One of the TSL’s most prolific ball winners, Ponting was a constant threat around stoppages for the Bombers this season. Ponting is North Launceston’s fifth Beatle, consistently dominant and perennially underappreciated, with the likes of Brad Cox-Goodyer, Taylor Whitford, Mark Walsh and others often taking the limelight. An elite user and a difficult player to shut down due to his high work rate and footy smarts, Ponting’s 2018 campaign has been sensational.
One of the best kicks in the TSL, Mitch Carter’s final season at the Twin Ovals saw him play much of the season as a target inside forward 50. Named in the 2017 Team of the Year on a half back flank, Carter still spent time in defence this season but looked equally as damaging as a forward who can move up the ground to become a link or as a deeper marking forward. Another versatile option in this side.
After impressing as a dangerous forward last season, 19-year-old Gunther reinvented himself under new coach Paul Kennedy, becoming one of the best key defenders and most improved players in the competition. Rarely beaten by his direct opponent, Gunther is a terrific reader of the play and alongside Daniel Joseph formed a defensive duo with damaging attacking potential. Averaged 11 turnovers forced and six spoils per game while player on the likes of Bennett, Carter and Thorp.
The 2018 Team of the Year coaching group was voted on by their peers, with the coaches who received the most votes recognised in the team.
Jeromey Webberley (Clarence): Took an inexperienced team into finals football, with the ‘Roos spending much of the season in second spot. Provided plenty of experience to stars of the future, while remaining one of the teams to beat. Often under manned, Webberley got the best out of the Roos in 2018.
Taylor Whitford (North Launceston): Made a seamless transition into coaching in 2018, guiding the reigning premiers to the minor premiership, all while continuing his own stellar individual playing form.
Paul Kennedy (Glenorchy): Made a big impact in his first season at the helm, taking the Magpies to second spot on the ladder with a team full of fresh, emerging players. Also one of the league’s most interesting media figures.
Matt Clarke (NWUA)
This is the third time Matt Clarke (28) has won the Field Umpire of the Year award, following his efforts in 2015 and 2017. Matt, who hails from Moriarty on the North West Coast, has had another consistent season as his reputation only continues to grow.
SELECTION HEADACHES WERE HAD!
With so many impressive performers across the duration of the season, many selection headaches were had by the selection panel.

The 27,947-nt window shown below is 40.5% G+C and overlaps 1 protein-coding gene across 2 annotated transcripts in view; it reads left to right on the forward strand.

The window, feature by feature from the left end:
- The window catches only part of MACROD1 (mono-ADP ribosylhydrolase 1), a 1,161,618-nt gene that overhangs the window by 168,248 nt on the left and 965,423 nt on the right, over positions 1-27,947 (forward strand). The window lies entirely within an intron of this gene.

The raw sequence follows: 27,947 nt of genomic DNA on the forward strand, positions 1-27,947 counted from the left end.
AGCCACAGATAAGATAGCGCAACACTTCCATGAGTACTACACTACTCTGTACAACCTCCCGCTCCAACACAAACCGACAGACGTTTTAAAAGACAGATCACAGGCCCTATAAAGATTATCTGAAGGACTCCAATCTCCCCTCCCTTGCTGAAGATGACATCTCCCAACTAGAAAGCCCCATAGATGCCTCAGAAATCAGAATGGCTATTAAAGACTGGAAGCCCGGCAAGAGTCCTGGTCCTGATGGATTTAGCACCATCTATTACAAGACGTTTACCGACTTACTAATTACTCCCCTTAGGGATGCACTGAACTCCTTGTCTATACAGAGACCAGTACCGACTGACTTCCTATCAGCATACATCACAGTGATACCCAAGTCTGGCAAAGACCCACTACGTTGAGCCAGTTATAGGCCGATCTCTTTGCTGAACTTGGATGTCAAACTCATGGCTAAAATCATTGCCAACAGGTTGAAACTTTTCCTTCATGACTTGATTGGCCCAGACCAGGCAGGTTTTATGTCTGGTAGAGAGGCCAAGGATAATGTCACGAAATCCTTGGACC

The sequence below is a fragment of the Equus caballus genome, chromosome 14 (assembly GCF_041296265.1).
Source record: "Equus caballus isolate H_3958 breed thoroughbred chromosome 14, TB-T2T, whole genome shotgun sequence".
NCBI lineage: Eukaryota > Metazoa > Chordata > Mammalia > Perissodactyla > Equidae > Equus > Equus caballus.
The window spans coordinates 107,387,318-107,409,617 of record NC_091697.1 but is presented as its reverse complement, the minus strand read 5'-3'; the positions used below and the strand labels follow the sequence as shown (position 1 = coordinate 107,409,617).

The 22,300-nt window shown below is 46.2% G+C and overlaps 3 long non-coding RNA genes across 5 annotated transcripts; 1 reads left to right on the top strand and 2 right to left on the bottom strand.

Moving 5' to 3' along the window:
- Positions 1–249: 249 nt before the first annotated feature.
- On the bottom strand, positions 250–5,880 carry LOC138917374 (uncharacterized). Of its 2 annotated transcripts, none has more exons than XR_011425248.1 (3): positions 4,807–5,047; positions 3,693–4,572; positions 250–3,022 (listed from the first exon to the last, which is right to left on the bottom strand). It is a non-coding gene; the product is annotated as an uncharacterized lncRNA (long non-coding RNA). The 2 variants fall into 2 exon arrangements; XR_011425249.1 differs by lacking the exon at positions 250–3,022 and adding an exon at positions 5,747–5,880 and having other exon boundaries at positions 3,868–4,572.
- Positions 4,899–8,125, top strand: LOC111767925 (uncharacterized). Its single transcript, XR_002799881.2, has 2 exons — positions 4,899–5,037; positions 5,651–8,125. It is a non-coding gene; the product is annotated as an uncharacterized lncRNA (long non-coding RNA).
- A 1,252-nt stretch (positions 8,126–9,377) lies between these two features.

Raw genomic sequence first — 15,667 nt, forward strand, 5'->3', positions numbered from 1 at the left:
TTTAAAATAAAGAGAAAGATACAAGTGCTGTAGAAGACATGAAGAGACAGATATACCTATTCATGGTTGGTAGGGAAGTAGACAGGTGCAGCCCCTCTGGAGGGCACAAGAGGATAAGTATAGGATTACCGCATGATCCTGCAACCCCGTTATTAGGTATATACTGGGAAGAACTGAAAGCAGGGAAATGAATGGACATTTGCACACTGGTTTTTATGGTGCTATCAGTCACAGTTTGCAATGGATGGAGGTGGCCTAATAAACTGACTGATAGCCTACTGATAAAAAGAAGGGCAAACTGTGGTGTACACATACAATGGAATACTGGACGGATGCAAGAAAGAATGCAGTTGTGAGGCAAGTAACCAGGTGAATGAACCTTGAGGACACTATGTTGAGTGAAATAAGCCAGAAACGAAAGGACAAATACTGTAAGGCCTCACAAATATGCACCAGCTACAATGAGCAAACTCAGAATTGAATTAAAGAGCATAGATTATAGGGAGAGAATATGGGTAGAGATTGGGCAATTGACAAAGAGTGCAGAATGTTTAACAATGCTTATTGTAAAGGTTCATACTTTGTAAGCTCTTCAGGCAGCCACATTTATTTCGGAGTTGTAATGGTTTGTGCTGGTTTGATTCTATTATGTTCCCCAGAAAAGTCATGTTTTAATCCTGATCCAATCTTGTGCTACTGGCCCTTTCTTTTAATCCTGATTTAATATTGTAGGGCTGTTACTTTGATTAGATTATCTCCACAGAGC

The battle for ruck spots was hotly debated, with Lauderdale big man Haydn Smith’s form not unnoticed, whilst North Launceston’s Alex Lee and Glenorchy’s Cameron Duffy were also both strong contenders. Although every candidate had consistent seasons, Ryan Bailey’s efforts to stand up in the absence of Wade Wall and ruck solely for most of the season, all the while delivering best on ground performances in important wins gave him the edge.
Launceston draft prospect Chayce Jones was the form player for the final five rounds of the season and produced some of the league’s most blistering footy. The selection panel strongly considered picking the brilliant Jones but a handful of games was considered not enough to see him selected. Clarence skipper Brady Jones was also on the verge of selection but couldn’t quite squeeze into the 22 despite a reliable and consistent season across half back and in the middle.
Blues enigmatic figure Rulla Kelly-Mansell was put forward, having delivered several eye-catching performances as a half back towards the back end of the season. However, the consistency of Daniel Joseph, Jay Foon and Josh McGuinness saw them preferred for selection in the side.
Josh Arnold, Jack Avent and Arion Richter-Salter were three players that were incredibly unlucky in defence with the trio frequently discussed and deliberated with selectors narrowly preferring the likes of Burt, Gunther, Foon and Holmes.
Tim Mosquito has been a major inclusion into Lauderdale’s setup and has produced some jaw dropping performances. The pacey forward collected the Stay ChatTY medal amongst other dominant individual performances but the consistency of Graham and Riley edged him out to be picked in the pockets.
North Hobart duo Hugh NJ Williams and Hugh S Williams were the most closely considered from the Demons both having standout seasons in a tough year for their inexperienced side.